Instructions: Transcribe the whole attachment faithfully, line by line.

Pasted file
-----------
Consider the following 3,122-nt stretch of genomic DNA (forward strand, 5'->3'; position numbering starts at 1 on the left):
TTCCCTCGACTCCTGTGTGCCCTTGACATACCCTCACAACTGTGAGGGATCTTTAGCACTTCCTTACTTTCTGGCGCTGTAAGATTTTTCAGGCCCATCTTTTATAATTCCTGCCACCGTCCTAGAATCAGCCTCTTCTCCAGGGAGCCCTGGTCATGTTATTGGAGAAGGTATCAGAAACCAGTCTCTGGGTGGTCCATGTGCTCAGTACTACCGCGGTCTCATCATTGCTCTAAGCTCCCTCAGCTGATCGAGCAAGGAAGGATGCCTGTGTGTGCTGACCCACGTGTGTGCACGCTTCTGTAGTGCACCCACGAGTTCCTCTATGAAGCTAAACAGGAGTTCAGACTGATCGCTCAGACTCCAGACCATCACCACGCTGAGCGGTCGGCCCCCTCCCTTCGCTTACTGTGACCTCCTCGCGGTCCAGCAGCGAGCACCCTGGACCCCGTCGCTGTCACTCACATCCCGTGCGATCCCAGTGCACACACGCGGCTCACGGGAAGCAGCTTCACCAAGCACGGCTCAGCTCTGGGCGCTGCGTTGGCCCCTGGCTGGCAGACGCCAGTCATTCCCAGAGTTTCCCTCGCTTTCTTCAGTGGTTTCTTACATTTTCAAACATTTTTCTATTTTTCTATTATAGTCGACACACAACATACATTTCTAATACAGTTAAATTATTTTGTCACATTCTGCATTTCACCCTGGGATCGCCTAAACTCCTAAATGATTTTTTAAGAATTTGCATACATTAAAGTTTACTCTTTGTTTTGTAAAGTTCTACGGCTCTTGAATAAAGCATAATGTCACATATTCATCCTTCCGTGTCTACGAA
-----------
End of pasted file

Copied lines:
Consider the following 3,122-nt stretch of genomic DNA (forward strand, 5'->3'; position numbering starts at 1 on the left):
TTCCCTCGACTCCTGTGTGCCCTTGACATACCCTCACAACTGTGAGGGATCTTTAGCACTTCCTTACTTTCTGGCGCTGTAAGATTTTTCAGGCCCATCTTTTATAATTCCTGCCACCGTCCTAGAATCAGCCTCTTCTCCAGGGAGCCCTGGTCATGTTATTGGAGAAGGTATCAGAAACCAGTCTCTGGGTGGTCCATGTGCTCAGTACTACCGCGGTCTCATCATTGCTCTAAGCTCCCTCAGCTGATCGAGCAAGGAAGGATGCCTGTGTGTGCTGACCCACGTGTGTGCACGCTTCTGTAGTGCACCCACGAGTTCCTCTATGAAGCTAAACAGGAGTTCAGACTGATCGCTCAGACTCCAGACCATCACCACGCTGAGCGGTCGGCCCCCTCCCTTCGCTTACTGTGACCTCCTCGCGGTCCAGCAGCGAGCACCCTGGACCCCGTCGCTGTCACTCACATCCCGTGCGATCCCAGTGCACACACGCGGCTCACGGGAAGCAGCTTCACCAAGCACGGCTCAGCTCTGGGCGCTGCGTTGGCCCCTGGCTGGCAGACGCCAGTCATTCCCAGAGTTTCCCTCGCTTTCTTCAGTGGTTTCTTACATTTTCAAACATTTTTCTATTTTTCTATTATAGTCGACACACAACATACATTTCTAATACAGTTAAATTATTTTGTCACATTCTGCATTTCACCCTGGGATCGCCTAAACTCCTAAATGATTTTTTAAGAATTTGCATACATTAAAGTTTACTCTTTGTTTTGTAAAGTTCTACGGCTCTTGAATAAAGCATAATGTCACATATTCATCCTTCCGTGTCTACGAA